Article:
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The mysterious weight gain
Posted By Russ Roberts On January 5, 2010 @ 3:13 pm In Health,Not from the Onion | Comments Disabled
This is from today’s New York Times  (and not The Onion):
It is widely known that women tend to gain weight after giving birth, but now a large study has found evidence that even among childless women, those who live with a mate put on more pounds than those who live without one.
The differences, the scientists found, were stark.
After adjusting for other variables, the 10-year weight gain for an average 140-pound woman was 20 pounds if she had a baby and a partner, 15 if she had a partner but no baby, and only 11 pounds if she was childless with no partner.
You can debate how stark a difference that is–fifteen pounds vs. eleven pounds is the relevant comparison. You can argue that’s a big difference–it’s 36%. Or small–just four pounds. But what’s more interesting is the mysterious nature of this finding. Is it just me? Seems pretty obvious. But I guess the Times couldn’t find anyone who could explain it.
The Times continues:
There is no reason to believe that having a partner causes metabolic changes, so the weight gain among childless women with partners was almost surely caused by altered behavior. Moreover, there was a steady weight gain among all women over the 10 years of the study.
No, it isn’t metabolism. It’s probably a change in behavior. But what could explain why single women add less weight than married women over time?
The Times did find a doctor who offered an explanation of sorts:
“It’s interesting and brings out some important points,” said Maureen A. Murtaugh, an associate professor of epidemiology at the University of Utah  who has published widely on weight gain in women. Perhaps, she suggested, a more active social life may help explain why women with partners gain more weight.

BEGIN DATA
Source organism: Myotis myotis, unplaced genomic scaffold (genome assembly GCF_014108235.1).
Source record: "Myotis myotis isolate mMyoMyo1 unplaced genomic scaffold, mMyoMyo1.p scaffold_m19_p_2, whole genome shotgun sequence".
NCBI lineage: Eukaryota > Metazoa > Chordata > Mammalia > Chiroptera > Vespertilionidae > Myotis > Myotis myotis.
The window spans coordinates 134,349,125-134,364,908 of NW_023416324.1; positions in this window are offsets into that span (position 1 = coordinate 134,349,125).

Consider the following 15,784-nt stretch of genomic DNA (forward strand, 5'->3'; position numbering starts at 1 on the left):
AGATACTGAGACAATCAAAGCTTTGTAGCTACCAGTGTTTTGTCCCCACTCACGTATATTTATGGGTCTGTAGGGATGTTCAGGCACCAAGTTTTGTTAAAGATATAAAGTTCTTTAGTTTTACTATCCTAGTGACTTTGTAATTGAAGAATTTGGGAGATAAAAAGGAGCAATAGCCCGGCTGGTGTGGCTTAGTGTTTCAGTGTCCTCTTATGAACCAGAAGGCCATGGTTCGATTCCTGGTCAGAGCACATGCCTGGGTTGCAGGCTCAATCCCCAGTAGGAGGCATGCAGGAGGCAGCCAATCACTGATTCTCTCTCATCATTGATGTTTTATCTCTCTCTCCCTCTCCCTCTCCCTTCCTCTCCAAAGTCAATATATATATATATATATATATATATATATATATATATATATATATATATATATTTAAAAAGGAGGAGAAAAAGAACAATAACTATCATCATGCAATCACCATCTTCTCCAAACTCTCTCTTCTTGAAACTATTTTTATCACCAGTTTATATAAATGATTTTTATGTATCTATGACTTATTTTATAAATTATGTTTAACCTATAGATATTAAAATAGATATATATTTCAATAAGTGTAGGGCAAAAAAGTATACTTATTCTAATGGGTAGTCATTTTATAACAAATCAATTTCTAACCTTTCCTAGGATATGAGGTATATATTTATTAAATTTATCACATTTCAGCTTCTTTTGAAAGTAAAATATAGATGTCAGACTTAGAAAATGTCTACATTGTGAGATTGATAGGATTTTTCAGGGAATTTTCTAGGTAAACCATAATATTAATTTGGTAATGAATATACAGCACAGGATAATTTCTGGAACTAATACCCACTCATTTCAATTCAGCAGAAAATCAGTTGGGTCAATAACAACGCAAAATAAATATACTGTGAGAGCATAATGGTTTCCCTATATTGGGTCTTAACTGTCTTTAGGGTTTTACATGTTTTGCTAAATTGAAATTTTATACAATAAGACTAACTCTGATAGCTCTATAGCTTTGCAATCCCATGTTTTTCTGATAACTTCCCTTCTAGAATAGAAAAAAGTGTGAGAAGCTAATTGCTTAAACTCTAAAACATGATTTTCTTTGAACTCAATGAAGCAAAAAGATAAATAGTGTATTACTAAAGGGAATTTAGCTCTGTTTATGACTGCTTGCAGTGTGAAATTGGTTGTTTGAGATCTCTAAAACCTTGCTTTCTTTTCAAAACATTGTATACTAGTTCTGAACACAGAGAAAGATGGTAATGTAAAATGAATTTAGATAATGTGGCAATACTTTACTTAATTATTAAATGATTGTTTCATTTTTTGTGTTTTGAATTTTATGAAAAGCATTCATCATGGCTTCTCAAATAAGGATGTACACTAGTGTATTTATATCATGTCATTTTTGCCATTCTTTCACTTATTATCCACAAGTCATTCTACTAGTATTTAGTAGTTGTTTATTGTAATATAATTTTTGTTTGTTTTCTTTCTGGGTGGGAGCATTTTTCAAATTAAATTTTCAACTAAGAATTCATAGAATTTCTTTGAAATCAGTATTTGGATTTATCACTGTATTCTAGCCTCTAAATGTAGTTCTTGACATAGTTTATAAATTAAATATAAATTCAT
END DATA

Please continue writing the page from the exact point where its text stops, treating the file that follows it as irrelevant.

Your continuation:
“Think of going to a restaurant,” Dr. Murtaugh said. “They serve a 6-foot man the same amount as they serve me, even though I’m 5 feet 5 inches and 60 pounds lighter.”
That’s quite creative. I don’t think that’s it, though. But I do like her explanation as a further window into how doctors think–obesity is something that happens to people like cancer. Here’s the causal chain for the obesity victim: married women socialize with their larger husbands, restaurants give the same oversized portions to big men as smaller women, ergo, women who are married gain weight. So the restaurant industry is the cause of married women gaining those four extra pounds.
It is an interesting and important hypothesis but my guess is that single women eat out more often married woman which is an awkward fact. I do think there’s a simpler explanation.
Here’s how the article ends:
Dr. Dobson [one of the authors of the study] said the finding of weight gain among all the women, with families or without, was troubling.
“This is a general health concern,” she said. “Getting married or moving in with a partner and having a baby are events that trigger even further weight gain.
“From a prevention point of view, one can look at these as particular times when women need to be especially careful.”
Yes, it’s dangerous being around food. It can just jump into you and the next thing you know, you’ve gained weight. Especially these days. It’s sort of like terrorism, I guess. We need a Code Orange for married people in restaurants. Maybe an announcement about unattended food or maybe attended food being dangerous.
What I like about my explanation is that you don’t need a Ph.D in economics to figure it out. The Times could have walked out of the office onto the streets of New York and asked a construction worker or a lawyer or even a journalist if they thought married women of a particular age and height weigh more or less than single woman of that age and height. And I just have a feeling that there’d have been a pretty powerful consensus that married women weigh more. Maybe I’m biased about how easy a question it is to answer. But it seems pretty obvious to me. I wonder how much that study cost and who paid for it.
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URLs in this post:
 from today’s New York Times: http://www.nytimes.com/2010/01/05/health/05weight.html?ref=health
 University of Utah: http://topics.nytimes.com/top/reference/timestopics/organizations/u/university_of_utah/index.html?inline=nyt-org
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